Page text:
At an enchanting ceremony in Cotonou City, punctuated by traditional dance performances, Sumitomo Chemical donated 1,000 Olyset Nets to pregnant women and children under the age of five. The highlight of the ceremony was the speech given by His Excellency Professor Issifou Takpara, the Minister of Health.
There was great excitement in Kombolcha, Ethiopia as Sumitomo Chemical and local partner Woinu Curtain Trade (WCT) sponsored the awards to participants and winners of World Malaria Day events. These included trophies, soccer balls, soccer uniforms, volley balls, and cash prizes for winners of matches and races. We were proud to receive certificates of recognition for our contribution in the fight against malaria in Ethiopia. Dr.Agonafer, the Head of the Malaria Consortium in Ethiopia served as Master of Ceremonies for World Malaria Day. The keynote address was delivered by the State Minister of Health, Dr.Kebede Worku, who was the guest of honor.
Dr. Tom Mboya of Sumitomo Chemical explained the significance of Japanese technology manufactured in Africa to the State Minister for Health, Dr. Aliyu Idi Hong – as well as in interviews broadcast on national television. The World Malaria Day Chairman and Secretary, Sir Patrick Ikemefuna and Glory Opusunju, were among the VIP delegation who visited our Exhibition Stand.
In London, Malaria No More UK visited No.10 Downing Street, where the door was hung with an Olyset Net. Last year the Prime Minister pledged the UK would deliver 20 million bed nets to Africa by 2010. On World Malaria Day, the Prime Minister confirmed the UK has already delivered almost half this total (9.7 million nets) and a further 1.9 million nets are on order. Malaria No More is encouraging the EU and G8 governments to deliver their bed net promises totaling 100 million bed nets by 2010.
Meanwhile, two of the UK’s top sporting heroes, England international footballer, David Beckham, and Britain’s top tennis player, Andy Murray, took centre stage at Wembley Stadium, to mark the launch of Malaria No More UK. Beckham, Murray and Olympic heptathlon gold medallist Denise Lewis are members of the Malaria No More UK Leadership Council. Beckham and Murray played football tennis, normal tennis, and ‘keepie uppies’ with footballs and tennis balls over the world’s longest tennis net spanning 68 metres, produced out of Olyset Nets. They moved onto football and took turns to take free kicks into the first ever bed net goal – made from blue Olyset Net. While Andy passed on a few tennis tips to David, David let Andy into a few secrets on how to take the perfect free kick. The games symbolised the urgent need for bed nets for those who die from malaria.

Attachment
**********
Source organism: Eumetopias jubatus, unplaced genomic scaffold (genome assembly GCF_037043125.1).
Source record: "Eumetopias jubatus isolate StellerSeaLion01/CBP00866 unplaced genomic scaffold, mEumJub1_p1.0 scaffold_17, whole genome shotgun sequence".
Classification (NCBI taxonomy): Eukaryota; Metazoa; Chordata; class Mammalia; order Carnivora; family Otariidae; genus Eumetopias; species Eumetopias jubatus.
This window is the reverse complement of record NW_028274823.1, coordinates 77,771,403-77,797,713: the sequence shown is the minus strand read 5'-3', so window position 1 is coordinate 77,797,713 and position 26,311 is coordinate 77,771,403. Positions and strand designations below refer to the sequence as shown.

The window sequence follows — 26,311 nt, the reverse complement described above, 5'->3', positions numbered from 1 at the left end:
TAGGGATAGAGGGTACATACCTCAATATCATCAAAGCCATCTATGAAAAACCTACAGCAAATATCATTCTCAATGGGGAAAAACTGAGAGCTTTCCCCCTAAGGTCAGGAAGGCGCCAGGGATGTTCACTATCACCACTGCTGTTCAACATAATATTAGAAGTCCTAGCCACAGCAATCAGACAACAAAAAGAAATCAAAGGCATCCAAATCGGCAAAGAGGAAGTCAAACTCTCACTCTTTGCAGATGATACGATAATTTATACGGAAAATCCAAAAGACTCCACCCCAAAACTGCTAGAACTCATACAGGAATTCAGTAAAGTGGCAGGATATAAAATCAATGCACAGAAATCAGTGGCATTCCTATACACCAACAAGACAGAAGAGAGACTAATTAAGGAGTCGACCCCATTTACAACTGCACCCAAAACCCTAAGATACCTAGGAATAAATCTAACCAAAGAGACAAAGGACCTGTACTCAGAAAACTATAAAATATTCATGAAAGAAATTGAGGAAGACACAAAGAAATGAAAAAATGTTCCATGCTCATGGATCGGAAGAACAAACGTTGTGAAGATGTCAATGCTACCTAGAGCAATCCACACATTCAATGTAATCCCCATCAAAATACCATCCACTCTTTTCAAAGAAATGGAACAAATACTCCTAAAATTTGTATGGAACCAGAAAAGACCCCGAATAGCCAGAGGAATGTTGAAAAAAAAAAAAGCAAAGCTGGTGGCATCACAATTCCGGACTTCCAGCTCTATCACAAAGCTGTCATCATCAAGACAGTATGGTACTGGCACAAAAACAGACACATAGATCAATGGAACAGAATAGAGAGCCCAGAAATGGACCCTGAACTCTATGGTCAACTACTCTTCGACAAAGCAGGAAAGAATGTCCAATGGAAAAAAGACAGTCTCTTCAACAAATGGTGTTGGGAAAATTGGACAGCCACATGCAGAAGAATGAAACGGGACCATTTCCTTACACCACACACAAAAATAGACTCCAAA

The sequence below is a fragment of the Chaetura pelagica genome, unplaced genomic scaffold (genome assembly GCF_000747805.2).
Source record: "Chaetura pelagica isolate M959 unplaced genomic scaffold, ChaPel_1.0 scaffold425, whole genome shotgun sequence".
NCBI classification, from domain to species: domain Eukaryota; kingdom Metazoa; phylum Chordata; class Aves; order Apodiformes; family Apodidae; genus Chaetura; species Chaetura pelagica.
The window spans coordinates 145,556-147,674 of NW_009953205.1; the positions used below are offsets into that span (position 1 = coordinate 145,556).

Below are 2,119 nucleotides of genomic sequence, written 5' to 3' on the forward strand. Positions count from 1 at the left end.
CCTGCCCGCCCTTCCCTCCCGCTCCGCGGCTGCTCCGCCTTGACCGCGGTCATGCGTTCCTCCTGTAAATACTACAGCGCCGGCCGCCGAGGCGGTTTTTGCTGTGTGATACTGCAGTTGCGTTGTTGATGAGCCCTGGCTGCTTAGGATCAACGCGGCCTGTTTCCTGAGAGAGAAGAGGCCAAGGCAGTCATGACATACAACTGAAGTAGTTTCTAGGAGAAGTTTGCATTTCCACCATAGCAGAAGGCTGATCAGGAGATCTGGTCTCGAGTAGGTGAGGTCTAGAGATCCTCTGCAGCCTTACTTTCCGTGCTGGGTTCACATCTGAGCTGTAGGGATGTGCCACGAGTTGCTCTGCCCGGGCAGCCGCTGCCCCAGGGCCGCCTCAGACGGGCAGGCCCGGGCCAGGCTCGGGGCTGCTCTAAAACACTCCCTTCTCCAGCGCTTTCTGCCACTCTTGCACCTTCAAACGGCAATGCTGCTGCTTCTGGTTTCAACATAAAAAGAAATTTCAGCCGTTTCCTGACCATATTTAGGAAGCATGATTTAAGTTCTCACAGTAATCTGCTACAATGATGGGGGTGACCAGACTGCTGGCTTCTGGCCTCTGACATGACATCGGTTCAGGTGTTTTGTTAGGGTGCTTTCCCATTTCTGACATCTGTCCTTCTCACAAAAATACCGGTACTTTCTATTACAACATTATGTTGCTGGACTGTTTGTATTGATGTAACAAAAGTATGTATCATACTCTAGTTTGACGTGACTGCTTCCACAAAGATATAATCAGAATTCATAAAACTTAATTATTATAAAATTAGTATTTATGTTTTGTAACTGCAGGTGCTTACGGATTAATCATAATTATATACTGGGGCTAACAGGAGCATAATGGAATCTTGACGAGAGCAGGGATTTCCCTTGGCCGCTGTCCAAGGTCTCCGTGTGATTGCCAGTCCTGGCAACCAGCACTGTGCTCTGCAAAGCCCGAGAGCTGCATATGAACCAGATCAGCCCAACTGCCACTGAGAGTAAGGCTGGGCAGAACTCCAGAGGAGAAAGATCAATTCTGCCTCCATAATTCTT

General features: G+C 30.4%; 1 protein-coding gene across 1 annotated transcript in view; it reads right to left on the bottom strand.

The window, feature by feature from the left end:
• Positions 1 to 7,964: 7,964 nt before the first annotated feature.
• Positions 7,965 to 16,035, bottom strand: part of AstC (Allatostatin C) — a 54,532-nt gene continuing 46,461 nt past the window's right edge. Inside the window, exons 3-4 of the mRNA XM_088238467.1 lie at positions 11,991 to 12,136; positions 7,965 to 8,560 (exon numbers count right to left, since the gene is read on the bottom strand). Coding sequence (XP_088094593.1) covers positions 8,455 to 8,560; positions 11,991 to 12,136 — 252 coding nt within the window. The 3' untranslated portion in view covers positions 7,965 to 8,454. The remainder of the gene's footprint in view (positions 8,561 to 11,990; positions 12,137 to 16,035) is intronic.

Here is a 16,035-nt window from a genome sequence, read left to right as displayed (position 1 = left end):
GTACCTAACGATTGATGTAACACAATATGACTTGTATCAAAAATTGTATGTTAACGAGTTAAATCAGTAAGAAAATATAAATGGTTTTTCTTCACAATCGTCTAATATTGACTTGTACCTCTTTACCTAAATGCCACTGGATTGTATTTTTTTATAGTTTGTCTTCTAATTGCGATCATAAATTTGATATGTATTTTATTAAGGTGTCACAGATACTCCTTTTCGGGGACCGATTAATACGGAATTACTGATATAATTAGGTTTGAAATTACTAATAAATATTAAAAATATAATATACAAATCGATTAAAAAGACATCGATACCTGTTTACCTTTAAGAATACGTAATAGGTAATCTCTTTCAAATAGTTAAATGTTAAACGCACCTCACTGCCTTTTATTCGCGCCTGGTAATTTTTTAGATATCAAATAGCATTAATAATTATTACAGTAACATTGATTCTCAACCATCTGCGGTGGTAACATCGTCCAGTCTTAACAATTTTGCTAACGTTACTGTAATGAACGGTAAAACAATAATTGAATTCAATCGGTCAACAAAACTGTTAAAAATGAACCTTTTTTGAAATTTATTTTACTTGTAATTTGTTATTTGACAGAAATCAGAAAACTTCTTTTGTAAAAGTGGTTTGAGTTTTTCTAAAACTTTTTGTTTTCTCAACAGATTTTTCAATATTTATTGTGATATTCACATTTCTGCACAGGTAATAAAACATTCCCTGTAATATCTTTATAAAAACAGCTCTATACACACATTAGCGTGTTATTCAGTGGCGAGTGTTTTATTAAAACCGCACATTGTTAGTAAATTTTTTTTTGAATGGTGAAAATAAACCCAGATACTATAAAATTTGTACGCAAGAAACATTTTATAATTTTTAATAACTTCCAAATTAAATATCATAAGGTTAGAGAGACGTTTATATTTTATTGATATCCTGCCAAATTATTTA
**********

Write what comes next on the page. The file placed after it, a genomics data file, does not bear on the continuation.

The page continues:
In Washington, Sumitomo Chemical was honoured to take part in the Malaria Champions Breakfast hosted by the Congressional Malaria Caucus, and in the One World Against Malaria Summit on Interfaith Action hosted by UN Special Envoy Ray Chambers and Ed Scott, Chairman of the Center for Interfaith Action (CIFA).
The event was the first of its kind, bringing together diverse actors from the worlds of faith, government, NGOs, the arts, and business, including the singer Quincy Jones, UN Ambassador Dr. Susan Rice, Archbishop John Onaiyekan and Sultan Muhammadu Sa’ad Abubakar, Co-Chairs of the Nigerian Inter-Religious Council, Rabbi David Saperstein, and Ann Veneman of Unicef, the Tony Blair Faith Foundation – and many world faith Leaders, all confirming their intention to act together to end malaria deaths by 2015.
Sumitomo Chemical was proud to provide the powerful Olyset Net photos of Maggie Hallahan for use in slideshows and video clips through-out the four-hour event, as well as on the covers of the Unicef report “Malaria and Children: Progress in Intervention Coverage,” and the Red Cross report “The Winning Formula to Beat Malaria,” that were both issued to coincide with World Malaria Day.
Maggie’s deeply human portraits convey the dignity and joy of good health conferred by long-lasting bednets. Maggie Hallahan is a widely respected editorial and advertising photographer. Her award-winning work has been published in hundreds of newspapers and magazines worldwide. Sumitomo Chemical is grateful to Maggie for applying her great talent to the fight against malaria.